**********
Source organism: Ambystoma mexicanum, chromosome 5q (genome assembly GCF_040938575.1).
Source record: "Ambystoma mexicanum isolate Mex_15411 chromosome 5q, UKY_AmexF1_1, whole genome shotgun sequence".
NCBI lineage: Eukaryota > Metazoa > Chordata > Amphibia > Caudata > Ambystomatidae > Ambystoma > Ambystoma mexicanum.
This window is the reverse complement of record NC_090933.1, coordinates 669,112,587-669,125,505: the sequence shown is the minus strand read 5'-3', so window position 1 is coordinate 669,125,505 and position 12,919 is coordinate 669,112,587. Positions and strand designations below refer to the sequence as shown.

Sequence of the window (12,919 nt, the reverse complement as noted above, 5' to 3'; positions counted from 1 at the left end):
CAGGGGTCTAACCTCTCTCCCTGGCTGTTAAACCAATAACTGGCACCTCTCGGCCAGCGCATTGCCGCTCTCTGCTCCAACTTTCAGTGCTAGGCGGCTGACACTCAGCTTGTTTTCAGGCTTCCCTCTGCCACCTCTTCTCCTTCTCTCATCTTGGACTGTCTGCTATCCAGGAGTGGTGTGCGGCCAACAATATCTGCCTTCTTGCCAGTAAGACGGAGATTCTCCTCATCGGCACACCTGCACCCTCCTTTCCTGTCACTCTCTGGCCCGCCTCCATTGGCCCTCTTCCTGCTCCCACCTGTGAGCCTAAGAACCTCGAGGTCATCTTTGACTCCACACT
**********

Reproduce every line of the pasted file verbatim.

Source organism: Ambystoma mexicanum, chromosome 5q (genome assembly GCF_040938575.1).
Source record: "Ambystoma mexicanum isolate Mex_15411 chromosome 5q, UKY_AmexF1_1, whole genome shotgun sequence".
NCBI lineage: Eukaryota > Metazoa > Chordata > Amphibia > Caudata > Ambystomatidae > Ambystoma > Ambystoma mexicanum.
This window is the reverse complement of record NC_090933.1, coordinates 669,112,587-669,125,505: the sequence shown is the minus strand read 5'-3', so window position 1 is coordinate 669,125,505 and position 12,919 is coordinate 669,112,587. Positions and strand designations below refer to the sequence as shown.

Sequence of the window (12,919 nt, the reverse complement as noted above, 5' to 3'; positions counted from 1 at the left end):
CAGGGGTCTAACCTCTCTCCCTGGCTGTTAAACCAATAACTGGCACCTCTCGGCCAGCGCATTGCCGCTCTCTGCTCCAACTTTCAGTGCTAGGCGGCTGACACTCAGCTTGTTTTCAGGCTTCCCTCTGCCACCTCTTCTCCTTCTCTCATCTTGGACTGTCTGCTATCCAGGAGTGGTGTGCGGCCAACAATATCTGCCTTCTTGCCAGTAAGACGGAGATTCTCCTCATCGGCACACCTGCACCCTCCTTTCCTGTCACTCTCTGGCCCGCCTCCATTGGCCCTCTTCCTGCTCCCACCTGTGAGCCTAAGAACCTCGAGGTCATCTTTGACTCCACACT